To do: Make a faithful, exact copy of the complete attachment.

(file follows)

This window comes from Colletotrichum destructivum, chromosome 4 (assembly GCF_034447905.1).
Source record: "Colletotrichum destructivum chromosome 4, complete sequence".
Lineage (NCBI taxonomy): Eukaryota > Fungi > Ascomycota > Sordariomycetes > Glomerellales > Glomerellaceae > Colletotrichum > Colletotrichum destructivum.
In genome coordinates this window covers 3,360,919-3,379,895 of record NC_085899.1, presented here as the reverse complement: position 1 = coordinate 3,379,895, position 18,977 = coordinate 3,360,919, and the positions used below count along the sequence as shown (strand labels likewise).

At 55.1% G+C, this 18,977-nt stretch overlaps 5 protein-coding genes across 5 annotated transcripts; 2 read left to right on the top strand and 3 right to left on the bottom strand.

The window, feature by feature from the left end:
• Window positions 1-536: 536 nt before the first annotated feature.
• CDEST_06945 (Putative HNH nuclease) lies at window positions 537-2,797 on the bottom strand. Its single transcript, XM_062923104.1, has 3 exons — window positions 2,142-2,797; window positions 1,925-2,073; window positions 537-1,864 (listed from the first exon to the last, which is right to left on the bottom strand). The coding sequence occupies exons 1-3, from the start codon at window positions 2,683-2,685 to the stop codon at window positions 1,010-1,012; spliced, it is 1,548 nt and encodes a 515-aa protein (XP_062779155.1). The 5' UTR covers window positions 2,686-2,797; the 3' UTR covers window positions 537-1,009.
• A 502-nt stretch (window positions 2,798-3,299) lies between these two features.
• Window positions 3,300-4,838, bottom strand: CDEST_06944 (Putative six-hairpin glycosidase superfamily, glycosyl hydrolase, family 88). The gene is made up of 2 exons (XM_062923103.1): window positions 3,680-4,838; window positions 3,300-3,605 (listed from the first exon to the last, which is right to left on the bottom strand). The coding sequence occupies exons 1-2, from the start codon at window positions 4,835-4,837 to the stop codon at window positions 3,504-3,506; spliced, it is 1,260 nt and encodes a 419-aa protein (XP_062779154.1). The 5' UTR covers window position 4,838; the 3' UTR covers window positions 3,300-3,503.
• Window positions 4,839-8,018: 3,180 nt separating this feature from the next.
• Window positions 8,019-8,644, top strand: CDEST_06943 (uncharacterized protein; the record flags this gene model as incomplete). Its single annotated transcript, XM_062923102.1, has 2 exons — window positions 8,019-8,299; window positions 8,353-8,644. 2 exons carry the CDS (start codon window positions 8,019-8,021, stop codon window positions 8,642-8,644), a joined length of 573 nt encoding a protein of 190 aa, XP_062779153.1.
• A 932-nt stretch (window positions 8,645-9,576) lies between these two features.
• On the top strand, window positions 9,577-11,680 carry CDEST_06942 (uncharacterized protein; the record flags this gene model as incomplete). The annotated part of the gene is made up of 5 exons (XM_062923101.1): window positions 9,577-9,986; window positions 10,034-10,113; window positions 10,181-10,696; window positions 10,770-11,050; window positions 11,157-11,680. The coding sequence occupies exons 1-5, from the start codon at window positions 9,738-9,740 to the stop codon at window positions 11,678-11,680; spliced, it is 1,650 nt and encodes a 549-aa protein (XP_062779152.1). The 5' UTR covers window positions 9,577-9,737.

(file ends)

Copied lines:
This window comes from Colletotrichum destructivum, chromosome 4 (assembly GCF_034447905.1).
Source record: "Colletotrichum destructivum chromosome 4, complete sequence".
Lineage (NCBI taxonomy): Eukaryota > Fungi > Ascomycota > Sordariomycetes > Glomerellales > Glomerellaceae > Colletotrichum > Colletotrichum destructivum.
In genome coordinates this window covers 3,360,919-3,379,895 of record NC_085899.1, presented here as the reverse complement: position 1 = coordinate 3,379,895, position 18,977 = coordinate 3,360,919, and the positions used below count along the sequence as shown (strand labels likewise).

At 55.1% G+C, this 18,977-nt stretch overlaps 5 protein-coding genes across 5 annotated transcripts; 2 read left to right on the top strand and 3 right to left on the bottom strand.

The window, feature by feature from the left end:
• Window positions 1-536: 536 nt before the first annotated feature.
• CDEST_06945 (Putative HNH nuclease) lies at window positions 537-2,797 on the bottom strand. Its single transcript, XM_062923104.1, has 3 exons — window positions 2,142-2,797; window positions 1,925-2,073; window positions 537-1,864 (listed from the first exon to the last, which is right to left on the bottom strand). The coding sequence occupies exons 1-3, from the start codon at window positions 2,683-2,685 to the stop codon at window positions 1,010-1,012; spliced, it is 1,548 nt and encodes a 515-aa protein (XP_062779155.1). The 5' UTR covers window positions 2,686-2,797; the 3' UTR covers window positions 537-1,009.
• A 502-nt stretch (window positions 2,798-3,299) lies between these two features.
• Window positions 3,300-4,838, bottom strand: CDEST_06944 (Putative six-hairpin glycosidase superfamily, glycosyl hydrolase, family 88). The gene is made up of 2 exons (XM_062923103.1): window positions 3,680-4,838; window positions 3,300-3,605 (listed from the first exon to the last, which is right to left on the bottom strand). The coding sequence occupies exons 1-2, from the start codon at window positions 4,835-4,837 to the stop codon at window positions 3,504-3,506; spliced, it is 1,260 nt and encodes a 419-aa protein (XP_062779154.1). The 5' UTR covers window position 4,838; the 3' UTR covers window positions 3,300-3,503.
• Window positions 4,839-8,018: 3,180 nt separating this feature from the next.
• Window positions 8,019-8,644, top strand: CDEST_06943 (uncharacterized protein; the record flags this gene model as incomplete). Its single annotated transcript, XM_062923102.1, has 2 exons — window positions 8,019-8,299; window positions 8,353-8,644. 2 exons carry the CDS (start codon window positions 8,019-8,021, stop codon window positions 8,642-8,644), a joined length of 573 nt encoding a protein of 190 aa, XP_062779153.1.
• A 932-nt stretch (window positions 8,645-9,576) lies between these two features.
• On the top strand, window positions 9,577-11,680 carry CDEST_06942 (uncharacterized protein; the record flags this gene model as incomplete). The annotated part of the gene is made up of 5 exons (XM_062923101.1): window positions 9,577-9,986; window positions 10,034-10,113; window positions 10,181-10,696; window positions 10,770-11,050; window positions 11,157-11,680. The coding sequence occupies exons 1-5, from the start codon at window positions 9,738-9,740 to the stop codon at window positions 11,678-11,680; spliced, it is 1,650 nt and encodes a 549-aa protein (XP_062779152.1). The 5' UTR covers window positions 9,577-9,737.